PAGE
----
Each group joined our research team for three consecutive study sessions. In the first session participants began by playing a few rounds of the game Twenty Questions using automatic captioning, while researchers observed groups' communication styles and management of potentially inaccurate or difficult-to-follow captions (e.g., when speakers overlapped or ASR miscaptioned key words). Researchers then conducted a group interview, focused on particular behaviors we observed and participants’ thoughts on captioning broadly. This session ended with an introduction to the idea of designing tools for group use and some brainstorming around what kinds of information or features they might be interested in.

The second study session began by revisiting the idea of designing features to use while having a captioned conversation online, and participants reviewed what they had brainstormed in the previous session, and added any new ideas. Then group members sketched out their design ideas for features they were most interested in. Each participant presented their sketch and other group members reacted to their designs and provided feedback. The group then discussed the range of presented ideas and selected their favorites. Some groups (N=2) ended by collectively directing a researcher acting as a “design” scribe to illustrate their top ideas.

After completing the second session, researchers created video prototypes of each group’s top three features, illustrating each feature individually and showing all three in context of a short conversation. During the third study session, participants watched each of the videos explaining their feature designs, followed by a chance to comment and react. They then watched the longer video placing those features into the context of conversation and reflected on how they’d feel about using them. Following this, participants then watched and assessed the short feature videos from each of the other three groups participating in the study, focusing on how other groups’ ideas may or may not be useful to them.

Our preliminary findings focus on group practices and design considerations for future tools. Groups had different levels of planning around accessibility; some trusted that DHH members would raise any access concerns while others established explicit conversation access approaches. Participants stressed the role of relationships in effective communication -- when communicating with people unfamiliar with DHH conversation norms or in professional contexts, they reported having fewer options to clarify or adapt behavioral expectations. When identifying what made captioning difficult to use, participants consistently highlighted overlapping speech, inaccurate captions, a lack of speaker identification in most automatic captioning tools, and more. Participants approached the design of future tools with many shared values; minimizing visual and cognitive overload, the necessity of user control and customizability, and using established, learnable interaction paradigms when building new features. Several groups put forward the idea that while technology cannot force people to change their behavior, it could provide information and structure to guide people towards more captioning-friendly norms.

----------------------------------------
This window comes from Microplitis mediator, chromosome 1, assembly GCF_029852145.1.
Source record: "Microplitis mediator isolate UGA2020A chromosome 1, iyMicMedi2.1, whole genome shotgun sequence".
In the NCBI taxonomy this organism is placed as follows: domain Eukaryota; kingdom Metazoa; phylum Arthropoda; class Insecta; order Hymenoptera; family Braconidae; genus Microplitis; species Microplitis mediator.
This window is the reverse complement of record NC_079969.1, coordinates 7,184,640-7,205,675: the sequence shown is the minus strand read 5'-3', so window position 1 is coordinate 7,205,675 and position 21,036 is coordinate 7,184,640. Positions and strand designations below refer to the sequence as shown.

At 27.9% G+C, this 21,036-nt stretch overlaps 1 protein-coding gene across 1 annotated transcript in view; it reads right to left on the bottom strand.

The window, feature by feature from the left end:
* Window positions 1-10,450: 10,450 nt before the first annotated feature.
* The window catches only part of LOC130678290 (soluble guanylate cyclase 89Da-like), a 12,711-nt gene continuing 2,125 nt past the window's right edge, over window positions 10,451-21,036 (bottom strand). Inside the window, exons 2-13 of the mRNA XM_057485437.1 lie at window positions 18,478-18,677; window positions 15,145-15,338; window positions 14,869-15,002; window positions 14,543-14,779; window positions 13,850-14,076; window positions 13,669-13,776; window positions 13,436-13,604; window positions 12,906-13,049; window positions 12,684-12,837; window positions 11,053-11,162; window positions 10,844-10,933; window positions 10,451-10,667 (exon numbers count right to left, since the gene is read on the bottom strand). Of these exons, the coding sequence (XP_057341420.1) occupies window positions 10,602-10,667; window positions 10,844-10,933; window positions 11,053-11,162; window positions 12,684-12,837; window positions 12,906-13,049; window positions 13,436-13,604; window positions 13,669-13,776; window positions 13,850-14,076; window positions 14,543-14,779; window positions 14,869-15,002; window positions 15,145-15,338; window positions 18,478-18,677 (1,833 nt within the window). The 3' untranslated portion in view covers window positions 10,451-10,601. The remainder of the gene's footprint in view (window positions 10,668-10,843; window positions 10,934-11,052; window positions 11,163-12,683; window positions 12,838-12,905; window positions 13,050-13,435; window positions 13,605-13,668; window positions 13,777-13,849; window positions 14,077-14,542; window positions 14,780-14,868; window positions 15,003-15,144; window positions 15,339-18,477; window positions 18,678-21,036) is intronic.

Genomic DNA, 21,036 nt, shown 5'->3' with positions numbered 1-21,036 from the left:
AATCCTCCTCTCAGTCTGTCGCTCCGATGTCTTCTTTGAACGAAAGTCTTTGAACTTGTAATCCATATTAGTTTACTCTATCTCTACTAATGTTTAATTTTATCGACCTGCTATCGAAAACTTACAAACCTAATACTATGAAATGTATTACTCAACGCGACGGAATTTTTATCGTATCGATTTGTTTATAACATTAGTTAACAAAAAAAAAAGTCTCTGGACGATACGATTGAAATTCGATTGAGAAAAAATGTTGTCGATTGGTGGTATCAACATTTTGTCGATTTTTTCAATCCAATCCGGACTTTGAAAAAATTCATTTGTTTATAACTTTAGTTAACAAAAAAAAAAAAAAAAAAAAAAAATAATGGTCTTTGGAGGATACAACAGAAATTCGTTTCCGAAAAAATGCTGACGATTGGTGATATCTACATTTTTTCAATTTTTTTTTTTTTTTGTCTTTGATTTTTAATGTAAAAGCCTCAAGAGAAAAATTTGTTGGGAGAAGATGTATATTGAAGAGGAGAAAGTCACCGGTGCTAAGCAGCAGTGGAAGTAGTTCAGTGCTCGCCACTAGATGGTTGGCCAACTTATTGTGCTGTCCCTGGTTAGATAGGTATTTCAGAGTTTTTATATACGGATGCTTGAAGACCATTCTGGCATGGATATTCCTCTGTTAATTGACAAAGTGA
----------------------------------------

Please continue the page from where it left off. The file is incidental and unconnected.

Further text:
This work contributes an empirical account of mixed hearing ability groups’ use of captioning, a set of collaboratively designed features and priorities for future captioning tools to be used by DHH and hearing individuals alike, and design considerations for captioning in online environments. I planned this study to explore the core arguments of my dissertation work; exploring what groups would be interested in using to support accessible communication and how technology can leverage the specifics of the environment (videoconferencing) and intervene in social factors that shape captioned conversations.

TikTok Captioning

For my next study, I will lead research into captioning practices on the social video platform TikTok. While my prior work explored real-time captioned conversations and possible interventions, this work will examine social and environmental factors that shape pre-generated captions and how collective access approaches could shape how TikTok creators caption their content. This work is still in planning stages but will begin in earnest later this summer. A likely target timeline and venue for this work is submission as a full paper to ASSETS 2023.

TikTok is a social media platform where users submit up to 10-minute videos (though platform norms encourage shorter-form content). Prior to April 2021, it did not support integrated in-platform captioning, though now allows users to autocaption (and, if desired, correct captions) their videos [66]. Other approaches to captioning on the platform include adding text overlays to the video, manually timed to serve as captions and burned into the video. TikTok creators have developed stylized approaches to captioning (e.g., adding emoji, placing captions in a way that conveys speaker identity). They also integrate word substitutions and altered spellings, used across the platform to avoid algorithmic consequences, into captions (e.g., captioning the word “lesbian” as “le$bian” or “le dollar bean”) [71]. Many TikToks are uncaptioned, and TikToks often contain both viral “sounds” and user-generated audio, and often users don’t caption all audio streams.